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Friday, January 18, 2013

The Mythic Core

I have to admit, I like M. Night Shyamalan's body of work.  This writer, producer, and director has brought many popular films and some  viewed as less than popular:  The Sixth Sense (1999), Unbreakable (2000), Signs (2002), The Village (2004), Lady in the Water (2006), The Happening (2008) and The Last Airbender (2010).  This summer, After Earth, is set to appear (2013).

He is often misunderstood by a culture seeking the gross-out, the obscene, and the heavy-handed in their suspense and horror-thrillers.  These are the cinematic and story versions of a stomp dance.  Shyamalan's works, by comparison, have the grace, mythic bones, and naunced touch a classic ballet.

What drew me into Unbreakable and the Lady in the Water were the underlying mythic structures.  He tapped into archetypes, legends, and the hero's journey to craft those movies.  Instead of lowering his vision to the common - the bloody, visceral, crude and heavy-handed approach to thrilling tales - he tapped into the river running through human experience.  The problem is that society has been fed the inferior so long it cannot appreciate the fresh air and multi-layered complexity of Shyamalan's work.  Shyamalan's work is the higher education course in a high school drop-out world.   His work is not without shortcomings, but his works have developed and evolved, and hopefully will continue to do so without caving into the commerical forces that would kill that vital difference in the name of boxoffice success.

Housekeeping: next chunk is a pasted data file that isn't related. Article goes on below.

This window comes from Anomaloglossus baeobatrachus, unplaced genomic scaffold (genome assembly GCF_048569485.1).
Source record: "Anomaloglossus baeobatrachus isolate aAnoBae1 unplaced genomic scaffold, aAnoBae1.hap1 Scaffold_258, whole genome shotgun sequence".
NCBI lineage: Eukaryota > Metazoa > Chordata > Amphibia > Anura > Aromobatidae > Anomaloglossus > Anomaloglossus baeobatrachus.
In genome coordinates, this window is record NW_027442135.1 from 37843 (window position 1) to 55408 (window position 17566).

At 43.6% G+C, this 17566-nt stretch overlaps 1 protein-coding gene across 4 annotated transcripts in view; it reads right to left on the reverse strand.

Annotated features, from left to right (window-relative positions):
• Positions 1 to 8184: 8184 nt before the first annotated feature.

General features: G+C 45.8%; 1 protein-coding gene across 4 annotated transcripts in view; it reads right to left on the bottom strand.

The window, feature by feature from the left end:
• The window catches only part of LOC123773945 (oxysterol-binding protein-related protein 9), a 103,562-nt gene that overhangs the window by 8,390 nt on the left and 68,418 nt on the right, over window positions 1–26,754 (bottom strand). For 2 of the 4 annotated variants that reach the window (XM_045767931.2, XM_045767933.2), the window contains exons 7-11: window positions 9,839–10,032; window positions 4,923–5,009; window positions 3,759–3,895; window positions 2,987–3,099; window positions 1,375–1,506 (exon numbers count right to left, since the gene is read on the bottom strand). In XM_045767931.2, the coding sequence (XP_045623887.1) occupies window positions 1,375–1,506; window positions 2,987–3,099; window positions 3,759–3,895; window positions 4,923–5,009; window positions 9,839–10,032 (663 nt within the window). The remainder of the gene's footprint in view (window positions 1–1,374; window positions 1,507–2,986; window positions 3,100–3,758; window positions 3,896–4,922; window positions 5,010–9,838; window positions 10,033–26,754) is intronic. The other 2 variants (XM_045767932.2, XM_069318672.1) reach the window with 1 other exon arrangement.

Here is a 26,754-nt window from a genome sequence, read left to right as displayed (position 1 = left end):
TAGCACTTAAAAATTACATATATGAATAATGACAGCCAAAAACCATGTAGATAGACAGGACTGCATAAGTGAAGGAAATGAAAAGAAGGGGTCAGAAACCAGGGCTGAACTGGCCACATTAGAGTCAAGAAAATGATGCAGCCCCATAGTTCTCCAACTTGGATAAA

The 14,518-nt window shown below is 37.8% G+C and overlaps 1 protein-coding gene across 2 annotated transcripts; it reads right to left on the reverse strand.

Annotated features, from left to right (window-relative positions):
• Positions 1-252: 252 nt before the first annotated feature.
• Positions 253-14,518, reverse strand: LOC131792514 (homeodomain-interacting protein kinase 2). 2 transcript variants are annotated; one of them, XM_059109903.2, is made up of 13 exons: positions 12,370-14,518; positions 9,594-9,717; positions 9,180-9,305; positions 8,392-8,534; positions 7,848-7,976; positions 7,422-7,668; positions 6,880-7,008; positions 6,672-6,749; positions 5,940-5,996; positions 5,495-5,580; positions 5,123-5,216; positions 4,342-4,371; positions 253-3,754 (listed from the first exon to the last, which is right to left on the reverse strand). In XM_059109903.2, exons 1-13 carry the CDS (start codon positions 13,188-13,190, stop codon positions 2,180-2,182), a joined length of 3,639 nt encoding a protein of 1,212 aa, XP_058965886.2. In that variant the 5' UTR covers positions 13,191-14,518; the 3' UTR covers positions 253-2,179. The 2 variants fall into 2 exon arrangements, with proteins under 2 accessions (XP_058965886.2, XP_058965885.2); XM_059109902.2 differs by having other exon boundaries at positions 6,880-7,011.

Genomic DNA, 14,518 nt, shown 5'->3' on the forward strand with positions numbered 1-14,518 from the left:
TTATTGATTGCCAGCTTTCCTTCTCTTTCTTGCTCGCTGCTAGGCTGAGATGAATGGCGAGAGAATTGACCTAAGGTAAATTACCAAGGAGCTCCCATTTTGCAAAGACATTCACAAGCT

Great art is seldom fiscally successful - at first.  It takes an audience understanding of the complexities, nuances, and deeper elements to finally and fully appreciate their importance.  Hopefully, we are on our way to that place where we can not only recognize the vital mythic core in his films but come to appreciate them.  

Wednesday, January 16, 2013


I first met The Wheel of Time series when someone recommended it to me in the mid 1990's.  Not a regular, or enthusiastic, fantasy fan, I had commented how I had never found such a book I really liked. I had read The Lion, The Witch and the Wardrobe, some Andre Norton and similar titles.  I had tried, and failed, to read The Hobbit six times!  My friend said, "You have to try these...."

I opened The Eye of the World (book one) and was immediately hooked... Here was not just fantasy, but excellent storytelling, action packed adventure, a mythic journey, and a world made believable by an author who understood the basic underpinning of myth, culture, military science, and history. The skillful Robert Jordan utilized all of these in crafting the world occupied by Rand, Mat, Perrin, and all the rest.  I read them each Christmas as a special gift to myself. Geek that I am, I even read them backwards and noted the masterful links of plot and foreshadowing unnoticed in forward chronological reading.